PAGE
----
Courtesy of Highland Park Village and Peter A. Calvin
Stereotypes cling to Dallas and Fort Worth more tenaciously than pits to early-season peaches. Dallas, according to popular thought, exists in a perpetual purgatory of big-haired women and J.R. Ewing–like men who sport Stetsons and call everyone “darlin’.” Fort Worth, in its pigeonhole, simply moseys along—a cowpoke town of rodeos, stockyards, and the occasional tumbleweed blowing down Main Street.
Once you’re on the ground in either town, the typecasting starts to dissolve. Yes, there are moneyed communities in Dallas full of mansions that could give Buckhead manors inadequacy complexes. And cattle drives do still roll through the Fort Worth stockyards daily at 11:30 a.m. and 4 p.m. But working as the dining critic of the Dallas Morning News for two years last decade gave me time to savor—to fall in love with, really—these rival, eccentric siblings and their surprising, equally modern sophistication.
Dallas will look familiar to Atlantans. It sprawls. But the Big D has three undeniable draws: luxury shopping to rival New York and Beverly Hills, a booming arts scene, and a culture of restaurants that still prize fine dining (something we’ve largely lost in Atlanta).
Clotheshorses should head straight to Highland Park Village, a shopping center that has thrived in the tony Highland Park enclave since 1931. It houses stand-alone stores for the world’s top designers, many of which we don’t have in Atlanta, such as Chanel, Alexander McQueen, and Christian Louboutin. NorthPark Center also merits a visit. Though a typical megamall at first glance, it also shelters smaller retailers such as Hublot, whose stylish Swiss watches look like James Bond gadgets. Check out original works from the likes of Andy Warhol and Frank Stella on NorthPark’s walls. The Nasher family, who opened the center in 1965, are devoted art collectors—so much so that in 2003 they opened the Nasher Scuplture Center, showcasing absorbing forms by Giacometti and Joan Miró, among many others.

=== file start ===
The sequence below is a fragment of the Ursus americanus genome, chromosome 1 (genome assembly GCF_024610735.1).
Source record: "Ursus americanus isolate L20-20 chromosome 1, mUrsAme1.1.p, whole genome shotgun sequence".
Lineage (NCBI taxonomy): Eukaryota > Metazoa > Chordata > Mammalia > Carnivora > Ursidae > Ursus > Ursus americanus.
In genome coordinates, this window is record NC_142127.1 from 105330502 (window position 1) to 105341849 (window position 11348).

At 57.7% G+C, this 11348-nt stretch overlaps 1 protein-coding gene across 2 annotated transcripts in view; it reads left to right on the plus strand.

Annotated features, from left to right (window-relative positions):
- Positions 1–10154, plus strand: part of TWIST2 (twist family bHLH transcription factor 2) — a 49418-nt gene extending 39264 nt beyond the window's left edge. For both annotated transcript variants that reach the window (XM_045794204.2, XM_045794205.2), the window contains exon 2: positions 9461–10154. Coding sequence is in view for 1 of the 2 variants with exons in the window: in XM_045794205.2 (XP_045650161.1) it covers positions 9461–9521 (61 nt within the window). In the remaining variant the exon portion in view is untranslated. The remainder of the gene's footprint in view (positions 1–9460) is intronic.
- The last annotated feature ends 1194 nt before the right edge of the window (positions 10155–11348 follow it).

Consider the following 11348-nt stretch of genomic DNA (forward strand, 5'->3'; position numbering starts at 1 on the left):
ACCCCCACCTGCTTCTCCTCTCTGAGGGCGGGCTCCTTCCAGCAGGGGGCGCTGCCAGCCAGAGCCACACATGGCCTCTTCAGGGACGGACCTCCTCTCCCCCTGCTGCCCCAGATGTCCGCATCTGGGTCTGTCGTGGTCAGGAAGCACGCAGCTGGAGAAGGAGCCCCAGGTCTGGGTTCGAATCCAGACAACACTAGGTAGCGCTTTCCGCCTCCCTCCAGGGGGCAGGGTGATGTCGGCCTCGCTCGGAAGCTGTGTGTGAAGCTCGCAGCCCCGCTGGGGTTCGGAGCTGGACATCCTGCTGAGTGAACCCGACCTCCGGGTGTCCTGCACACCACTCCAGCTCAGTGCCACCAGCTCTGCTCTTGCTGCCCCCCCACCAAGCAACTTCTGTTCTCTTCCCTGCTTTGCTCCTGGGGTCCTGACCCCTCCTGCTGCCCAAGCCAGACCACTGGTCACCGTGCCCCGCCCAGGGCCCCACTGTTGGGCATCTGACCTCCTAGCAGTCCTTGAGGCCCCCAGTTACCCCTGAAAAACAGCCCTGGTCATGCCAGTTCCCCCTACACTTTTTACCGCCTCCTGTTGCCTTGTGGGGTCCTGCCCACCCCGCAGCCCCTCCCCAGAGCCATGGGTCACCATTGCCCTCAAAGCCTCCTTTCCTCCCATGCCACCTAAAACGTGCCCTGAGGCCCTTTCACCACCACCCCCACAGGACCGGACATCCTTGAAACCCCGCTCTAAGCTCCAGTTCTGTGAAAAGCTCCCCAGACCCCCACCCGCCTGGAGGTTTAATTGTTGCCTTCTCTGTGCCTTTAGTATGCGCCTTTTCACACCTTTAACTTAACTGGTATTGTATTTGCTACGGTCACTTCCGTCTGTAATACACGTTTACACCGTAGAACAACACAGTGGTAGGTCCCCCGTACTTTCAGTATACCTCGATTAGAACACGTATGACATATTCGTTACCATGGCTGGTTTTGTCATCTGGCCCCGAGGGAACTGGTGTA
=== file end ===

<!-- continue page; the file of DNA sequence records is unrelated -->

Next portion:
The Nasher’s splendor has been eclipsed recently by the Perot Museum of Nature and Science, which opened last December. An imposing cube of a building at the edge of downtown, it covers topics as diverse as space, birds, fossils, weather, and fracking.
I could write a guidebook on Dallas restaurants, but I’ll narrow it down to three: Tei-An in One Arts Plaza—where Teiichi Sakurai makes soba noodles from scratch, among other elegant Japanese specialties—is my favorite restaurant in town, hands down. Spoon Bar & Kitchen, an upscale temple of cuisine by Top Chef alum John Tesar, serves intriguing beauties like smoked sturgeon headcheese with horseradish crème and trout roe. And at Stampede 66, a blockbuster celebration of Texas foods from celebrity chef Stephan Pyles, gorge on beef brisket tacos, chicken adobo tamales, and a righteous chicken-fried buffalo steak.
I recommend staying in Dallas—the Joule downtown is the city’s most charming boutique hotel—and planning on one full day in Fort Worth, which is just over thirty miles away. You can speed through the kitschy Western-themed shops in the touristy Stockyards District, but then immerse yourself in art: It’s an open secret that Cowtown has three of the country’s most stunning museums, and they sit in a row on a verdant strip overlooking the city’s downtown skyline. Begin at the Amon Carter Museum Of American Art to appreciate Western masters like Frederic Remington, then walk to the Kimbell Art Museum, whose architect, Louis Kahn, managed to make the curving concrete facade luminous. The current exhibition features masterpieces by Matisse and Picasso. (The Kimbell’s new building, designed by Renzo Piano, is scheduled to open at the end of the month.) Don’t fall into fatigue before a quick jaunt through the Modern Art Museum of Fort Worth to view energizing classics by Rothko, Rauschenberg, and Pollock. Come down from the sensory overload with a serene stroll through the Japanese gardens at nearby Fort Worth Botanic Garden.
If I have time for only one meal in Fort Worth, I make a beeline for Lanny’s Alta Cocina Mexicana, which serves inspired upmarket Mexican cuisine. Splurge on the foie gras chile relleno, which somehow defines the city’s earthy yet extravagant spirit in a few mouthfuls.
This article originally appeared in our November 2013 issue.